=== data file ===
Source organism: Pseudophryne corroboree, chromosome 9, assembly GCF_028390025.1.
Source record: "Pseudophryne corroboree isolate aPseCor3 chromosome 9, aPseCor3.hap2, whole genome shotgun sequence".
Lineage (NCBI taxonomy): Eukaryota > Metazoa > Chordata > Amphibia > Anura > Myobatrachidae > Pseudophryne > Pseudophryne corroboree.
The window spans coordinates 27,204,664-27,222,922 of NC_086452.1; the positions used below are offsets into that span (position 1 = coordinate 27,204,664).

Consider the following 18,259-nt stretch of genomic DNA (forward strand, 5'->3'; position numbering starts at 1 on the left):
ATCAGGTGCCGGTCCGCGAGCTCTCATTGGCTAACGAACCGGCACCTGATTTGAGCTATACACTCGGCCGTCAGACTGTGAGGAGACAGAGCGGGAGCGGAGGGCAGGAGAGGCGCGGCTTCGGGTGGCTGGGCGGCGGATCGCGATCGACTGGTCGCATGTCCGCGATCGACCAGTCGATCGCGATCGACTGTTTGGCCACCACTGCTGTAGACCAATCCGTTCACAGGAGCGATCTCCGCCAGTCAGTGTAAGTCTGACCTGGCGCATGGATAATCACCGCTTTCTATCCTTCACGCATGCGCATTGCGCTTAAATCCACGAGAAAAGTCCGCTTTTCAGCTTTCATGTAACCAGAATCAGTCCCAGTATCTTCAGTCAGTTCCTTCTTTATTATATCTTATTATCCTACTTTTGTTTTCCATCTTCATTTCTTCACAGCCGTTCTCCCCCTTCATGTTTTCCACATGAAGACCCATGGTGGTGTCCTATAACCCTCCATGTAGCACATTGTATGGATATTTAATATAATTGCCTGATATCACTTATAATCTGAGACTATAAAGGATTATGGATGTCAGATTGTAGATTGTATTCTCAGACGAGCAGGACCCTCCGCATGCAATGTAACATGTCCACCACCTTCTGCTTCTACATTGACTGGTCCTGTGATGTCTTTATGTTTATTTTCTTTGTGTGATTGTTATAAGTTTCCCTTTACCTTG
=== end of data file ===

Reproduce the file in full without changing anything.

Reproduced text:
Source organism: Pseudophryne corroboree, chromosome 9, assembly GCF_028390025.1.
Source record: "Pseudophryne corroboree isolate aPseCor3 chromosome 9, aPseCor3.hap2, whole genome shotgun sequence".
Lineage (NCBI taxonomy): Eukaryota > Metazoa > Chordata > Amphibia > Anura > Myobatrachidae > Pseudophryne > Pseudophryne corroboree.
The window spans coordinates 27,204,664-27,222,922 of NC_086452.1; the positions used below are offsets into that span (position 1 = coordinate 27,204,664).

Consider the following 18,259-nt stretch of genomic DNA (forward strand, 5'->3'; position numbering starts at 1 on the left):
ATCAGGTGCCGGTCCGCGAGCTCTCATTGGCTAACGAACCGGCACCTGATTTGAGCTATACACTCGGCCGTCAGACTGTGAGGAGACAGAGCGGGAGCGGAGGGCAGGAGAGGCGCGGCTTCGGGTGGCTGGGCGGCGGATCGCGATCGACTGGTCGCATGTCCGCGATCGACCAGTCGATCGCGATCGACTGTTTGGCCACCACTGCTGTAGACCAATCCGTTCACAGGAGCGATCTCCGCCAGTCAGTGTAAGTCTGACCTGGCGCATGGATAATCACCGCTTTCTATCCTTCACGCATGCGCATTGCGCTTAAATCCACGAGAAAAGTCCGCTTTTCAGCTTTCATGTAACCAGAATCAGTCCCAGTATCTTCAGTCAGTTCCTTCTTTATTATATCTTATTATCCTACTTTTGTTTTCCATCTTCATTTCTTCACAGCCGTTCTCCCCCTTCATGTTTTCCACATGAAGACCCATGGTGGTGTCCTATAACCCTCCATGTAGCACATTGTATGGATATTTAATATAATTGCCTGATATCACTTATAATCTGAGACTATAAAGGATTATGGATGTCAGATTGTAGATTGTATTCTCAGACGAGCAGGACCCTCCGCATGCAATGTAACATGTCCACCACCTTCTGCTTCTACATTGACTGGTCCTGTGATGTCTTTATGTTTATTTTCTTTGTGTGATTGTTATAAGTTTCCCTTTACCTTG